Henderson v. The Home Depot

The Northern District of Georgia is also the chosen venue for Henderson-v.-Home Depot. The named plaintiff makes similar accusations regarding willful adverse action violations, but also includes a claim that Home Depot failed to provide proper disclosures to applicants and employees.

The complaint alleges that Home Depot failed to provide a stand-alone disclosure to the applicant as required by the FCRA.  The plaintiff claims that the company’s online “applicant confirmation” violates the FCRA provision that employers provide applicants and employees with a “clear and conspicuous disclosure…in a document that consists solely of the disclosure.”

Whole Foods is fighting a similar class action claim based on the authorization and disclosure form on its web based job application. I blogged on the details of that case here. Last year, Domino’s Pizza paid out a $2.5 million settlement in a class action case that was based in large part on the legality of Domino’s “Background Investigation and Consent Form.” The Plaintiffs in Singleton v. Domino’s Pizza LLC claimed that Domino’s buried the disclosures on the fifth page of a multi-page job application and inserted a liability release and other extraneous information into the authorization.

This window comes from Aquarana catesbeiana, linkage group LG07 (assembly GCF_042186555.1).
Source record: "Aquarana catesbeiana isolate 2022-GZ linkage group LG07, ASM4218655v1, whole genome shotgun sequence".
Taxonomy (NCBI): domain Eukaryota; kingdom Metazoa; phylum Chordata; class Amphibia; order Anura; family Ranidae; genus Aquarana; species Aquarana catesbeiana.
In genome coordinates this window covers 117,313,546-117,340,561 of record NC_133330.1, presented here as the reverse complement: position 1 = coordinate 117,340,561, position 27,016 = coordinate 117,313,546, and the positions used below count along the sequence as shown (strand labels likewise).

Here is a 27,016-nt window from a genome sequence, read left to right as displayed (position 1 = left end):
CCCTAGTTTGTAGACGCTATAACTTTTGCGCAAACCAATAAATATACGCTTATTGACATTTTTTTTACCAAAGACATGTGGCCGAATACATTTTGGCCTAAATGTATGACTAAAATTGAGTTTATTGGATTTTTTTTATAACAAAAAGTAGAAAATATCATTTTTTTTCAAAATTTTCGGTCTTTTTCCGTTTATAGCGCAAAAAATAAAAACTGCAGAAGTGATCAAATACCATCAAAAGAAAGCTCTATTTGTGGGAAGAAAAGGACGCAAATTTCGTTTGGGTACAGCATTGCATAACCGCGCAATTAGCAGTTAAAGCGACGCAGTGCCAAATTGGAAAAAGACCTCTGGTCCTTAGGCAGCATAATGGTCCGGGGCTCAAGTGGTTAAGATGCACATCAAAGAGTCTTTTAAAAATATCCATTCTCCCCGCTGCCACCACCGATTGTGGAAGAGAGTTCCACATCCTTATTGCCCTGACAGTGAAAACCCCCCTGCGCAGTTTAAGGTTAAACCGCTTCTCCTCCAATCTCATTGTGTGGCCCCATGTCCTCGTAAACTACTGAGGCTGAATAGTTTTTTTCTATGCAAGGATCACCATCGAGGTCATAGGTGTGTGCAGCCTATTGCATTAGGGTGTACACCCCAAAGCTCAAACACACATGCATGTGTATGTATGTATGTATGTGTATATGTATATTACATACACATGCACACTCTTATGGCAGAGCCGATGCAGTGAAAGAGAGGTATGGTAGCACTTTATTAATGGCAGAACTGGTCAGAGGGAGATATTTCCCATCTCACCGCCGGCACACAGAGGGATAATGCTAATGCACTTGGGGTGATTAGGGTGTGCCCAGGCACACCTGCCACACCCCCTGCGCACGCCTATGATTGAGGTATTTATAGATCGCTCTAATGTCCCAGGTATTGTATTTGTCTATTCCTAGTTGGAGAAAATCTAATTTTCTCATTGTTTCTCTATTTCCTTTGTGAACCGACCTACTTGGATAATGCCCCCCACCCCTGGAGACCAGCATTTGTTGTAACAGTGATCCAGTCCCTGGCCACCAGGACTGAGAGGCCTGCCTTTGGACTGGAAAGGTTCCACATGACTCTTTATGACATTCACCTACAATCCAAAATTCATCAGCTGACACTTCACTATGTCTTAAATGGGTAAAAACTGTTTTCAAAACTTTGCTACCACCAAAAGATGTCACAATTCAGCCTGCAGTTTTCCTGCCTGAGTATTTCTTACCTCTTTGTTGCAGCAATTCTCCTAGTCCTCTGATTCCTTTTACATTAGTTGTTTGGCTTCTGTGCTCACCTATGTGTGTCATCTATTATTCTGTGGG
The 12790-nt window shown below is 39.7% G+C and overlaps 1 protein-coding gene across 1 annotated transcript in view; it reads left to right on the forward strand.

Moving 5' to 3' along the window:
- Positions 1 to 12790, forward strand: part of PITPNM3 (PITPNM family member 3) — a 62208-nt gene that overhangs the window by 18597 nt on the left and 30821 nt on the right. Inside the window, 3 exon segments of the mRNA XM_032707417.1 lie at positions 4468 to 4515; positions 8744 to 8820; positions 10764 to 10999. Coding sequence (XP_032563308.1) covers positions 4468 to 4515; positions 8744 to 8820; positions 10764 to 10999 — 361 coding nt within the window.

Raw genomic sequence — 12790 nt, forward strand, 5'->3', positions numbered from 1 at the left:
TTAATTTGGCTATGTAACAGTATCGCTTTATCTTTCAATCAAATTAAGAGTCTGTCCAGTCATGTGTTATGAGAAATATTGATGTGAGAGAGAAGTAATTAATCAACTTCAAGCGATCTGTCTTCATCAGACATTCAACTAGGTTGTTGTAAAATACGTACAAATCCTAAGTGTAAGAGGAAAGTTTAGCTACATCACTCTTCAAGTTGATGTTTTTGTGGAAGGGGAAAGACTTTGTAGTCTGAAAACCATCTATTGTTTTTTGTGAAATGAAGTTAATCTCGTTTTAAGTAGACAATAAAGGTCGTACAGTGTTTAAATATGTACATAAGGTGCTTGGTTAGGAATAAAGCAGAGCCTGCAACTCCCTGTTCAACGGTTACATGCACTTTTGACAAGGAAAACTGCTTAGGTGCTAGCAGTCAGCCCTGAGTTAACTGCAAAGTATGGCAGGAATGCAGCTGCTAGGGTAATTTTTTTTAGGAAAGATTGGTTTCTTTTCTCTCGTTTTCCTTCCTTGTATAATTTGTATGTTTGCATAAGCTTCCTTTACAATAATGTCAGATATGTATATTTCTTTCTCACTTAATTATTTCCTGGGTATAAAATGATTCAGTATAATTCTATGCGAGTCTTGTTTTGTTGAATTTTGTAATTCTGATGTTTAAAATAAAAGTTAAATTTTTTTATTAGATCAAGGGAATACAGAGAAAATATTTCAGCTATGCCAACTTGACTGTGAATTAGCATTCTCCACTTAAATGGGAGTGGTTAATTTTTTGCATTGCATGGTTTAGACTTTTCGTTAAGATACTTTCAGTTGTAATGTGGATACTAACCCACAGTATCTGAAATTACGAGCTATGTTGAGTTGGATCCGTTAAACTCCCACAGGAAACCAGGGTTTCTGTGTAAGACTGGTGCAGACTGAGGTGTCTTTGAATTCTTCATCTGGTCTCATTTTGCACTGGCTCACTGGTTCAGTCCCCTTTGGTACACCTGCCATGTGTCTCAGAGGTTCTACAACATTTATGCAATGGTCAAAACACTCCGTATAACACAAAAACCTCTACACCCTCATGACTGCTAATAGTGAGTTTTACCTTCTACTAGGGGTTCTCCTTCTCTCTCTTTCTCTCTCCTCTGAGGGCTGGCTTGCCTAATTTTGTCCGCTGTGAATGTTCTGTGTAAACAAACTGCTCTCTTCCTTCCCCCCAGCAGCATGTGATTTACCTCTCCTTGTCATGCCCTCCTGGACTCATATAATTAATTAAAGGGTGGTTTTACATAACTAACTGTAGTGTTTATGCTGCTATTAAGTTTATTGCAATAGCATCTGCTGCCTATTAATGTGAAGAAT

Dos and Don’ts for Authorizations and Disclosures:

  • DO NOT add waivers or disclaimers of liability to disclosures or authorization forms for a background check.
  • DO make sure that the disclosure stands alone and is not combined with the job application or other extraneous information.
  • DO set out what type of background check is being conducted, who is conducting the check, and how to contact them.
  • DO make sure that valid signatures–including e-signatures–are obtained before moving forward with the background check.

Follow these guidelines, and get back in the water! Learn more about EmployeeScreenIQ’s compliance services here.

I hope your summer is litigation-free and full of fun!

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Angela Preston
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Angela Preston

Vice President of Compliance & General Counsel at EmployeeScreenIQ
Angela Preston has more than 20 years as a licensed attorney and over 10 years in the background screening area. She serves on the Board of Directors of the National Association of Professional Background Screeners (NAPBS), is a member of the NAPBS Background Screening Credentialing Council (BSCC), and is actively involved in the Society for Human Resource Management (SHRM) and ASIS International. Angela is also a member of the Ohio State and Columbus Bar Associations. Angela has direct oversight and management of compliance programs, and will provide guidance in complex legal matters including state and federal legislation, EEO law, client education, adjudication, pre/adverse action process, NAPBS Accreditation and client and vendor contract management.